Introduction

I’ve been involved in selling art books for over thirty years and, while I can’t recall every one of the thousands of titles I’ve seen over that time, there are some that stand out in memory. What makes a book a classic is indefinable. Some we can probably all agree on and some will cause debate, but that’s how it should be – everyone’s desert island list will be different.

Some books are classics because of their subject, some because of their author and some are milestones in the development of book production. On thing that has stood out while I’ve been looking for books to include in this series has been the speed with which book production has developed over this time.

When printing was first invented, the wooden blocks from which the impressions were made were individually carved for each page. The initial process took longer than writing the whole thing out by hand, but then hundreds of copies could be turned out by a moderately skilled operator (who certainly didn’t have to be able to read) in a few hours. Illustrations, such as they were, were a part of the same process – the blockmaker simply made a woodcut in the appropriate place and it reproduced rather like a line drawing.

The next major development was moveable type, where the letters were made individually and assembled to form the appropriate words and layout. Once the letters had been made, the wood carver’s job was finished and a new skill emerged, that of the compositor who assembled the blocks. Illustrations were, at this stage, still woodcuts, but they could be made separately, inserted where they were required and, crucially, re-used.

In time, metal replaced wood. Letters were now carved only once and then type was cast from moulds. Because metal can take finer detail than wood, illustrations were engraved or etched and quickly became much less crude.

The illustrated book was made possible with the invention of the half-tone block. In this, instead of being made up of blocks and lines, an illustration is broken down into a series of dots using a screen. Seen in close-up, these appear as clumps of black ink with white areas between them, but as you go back, say to normal reading distance, the detail becomes sharp and a realistic image appears. Varying densities of black dots against white paper produce an appearance of tones of grey.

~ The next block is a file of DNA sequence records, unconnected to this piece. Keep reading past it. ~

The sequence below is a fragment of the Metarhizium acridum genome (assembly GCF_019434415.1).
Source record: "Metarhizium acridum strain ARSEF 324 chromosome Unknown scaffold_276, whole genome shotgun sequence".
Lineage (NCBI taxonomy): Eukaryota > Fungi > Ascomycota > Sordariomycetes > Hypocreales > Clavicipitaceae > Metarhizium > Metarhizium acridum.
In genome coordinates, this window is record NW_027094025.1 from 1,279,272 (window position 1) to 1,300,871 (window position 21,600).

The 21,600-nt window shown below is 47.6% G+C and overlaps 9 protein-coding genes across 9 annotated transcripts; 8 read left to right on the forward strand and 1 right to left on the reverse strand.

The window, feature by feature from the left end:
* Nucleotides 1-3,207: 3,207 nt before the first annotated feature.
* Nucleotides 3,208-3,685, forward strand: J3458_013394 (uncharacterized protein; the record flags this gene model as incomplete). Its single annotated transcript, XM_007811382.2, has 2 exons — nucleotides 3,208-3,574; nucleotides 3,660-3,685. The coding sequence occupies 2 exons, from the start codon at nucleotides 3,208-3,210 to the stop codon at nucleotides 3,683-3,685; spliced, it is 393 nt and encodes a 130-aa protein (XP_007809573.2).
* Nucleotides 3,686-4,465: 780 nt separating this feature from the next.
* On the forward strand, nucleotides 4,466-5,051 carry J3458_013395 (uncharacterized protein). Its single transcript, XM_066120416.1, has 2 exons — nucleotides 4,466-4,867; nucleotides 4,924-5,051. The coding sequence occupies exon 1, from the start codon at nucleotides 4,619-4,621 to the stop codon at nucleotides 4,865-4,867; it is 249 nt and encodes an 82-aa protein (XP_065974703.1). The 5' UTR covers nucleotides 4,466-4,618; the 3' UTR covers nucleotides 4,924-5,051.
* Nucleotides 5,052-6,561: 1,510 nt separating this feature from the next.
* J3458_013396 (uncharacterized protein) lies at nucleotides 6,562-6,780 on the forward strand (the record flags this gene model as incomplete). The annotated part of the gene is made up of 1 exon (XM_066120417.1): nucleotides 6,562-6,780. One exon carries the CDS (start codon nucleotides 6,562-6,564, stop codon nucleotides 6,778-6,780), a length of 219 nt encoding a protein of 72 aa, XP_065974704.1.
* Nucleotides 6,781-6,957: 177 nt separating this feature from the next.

The colour plates you see in a book now are made up by the same process, except that four colours (plus the white of the paper) are used and the actual dots are now so small that they can only be seen with a powerful magnifier. It has become possible to reproduce a painting at a level of quality that is very nearly as good as seeing the original.

Colour work is not cheap, but technological advances have brought the cost down considerably and also put the control of production far further up the chain. Making and assembling colour plates, even in photo litho, used to be a skilled and jealously guarded job involving manipulating four different sets of film negative (one for each colour) and physically cutting and pasting type and illustrations in each one so that the right colours appeared in the right places and the whole set lined up – otherwise everything would be out of register and out of focus.

What has speeded the development process up in recent years is the advances in computer technology. Only a few years ago, a machine which would handle any kind of page makeup could cost over £20,000 and only offer very rudimentary facilities. Now that we have more power on our desks than was available to the first moon mission, whole books can be put together on something you can buy in the high street and software has made assembly as simple as cutting and pasting with a mouse, in all four colours at once.

This is not to say that design has been de-skilled, far from it. Graphic design has always been about controlling the flow of information in a limited space and is as important as composition to a painter. Bad layout remains bad layout, it’s just that now anyone can do it! The real advantage is that all of the control is now put in one place, rather than complex instructions, which can easily be misunderstood, having to be passed down a chain of command. The computer also provides the advantage of being able to view the finished layout as soon as it’s done, rather than waiting for printer’s proofs several weeks later. Amendments and corrections can be made immediately at virtually no cost, too, so improving quality control. At least, that’s the idea!

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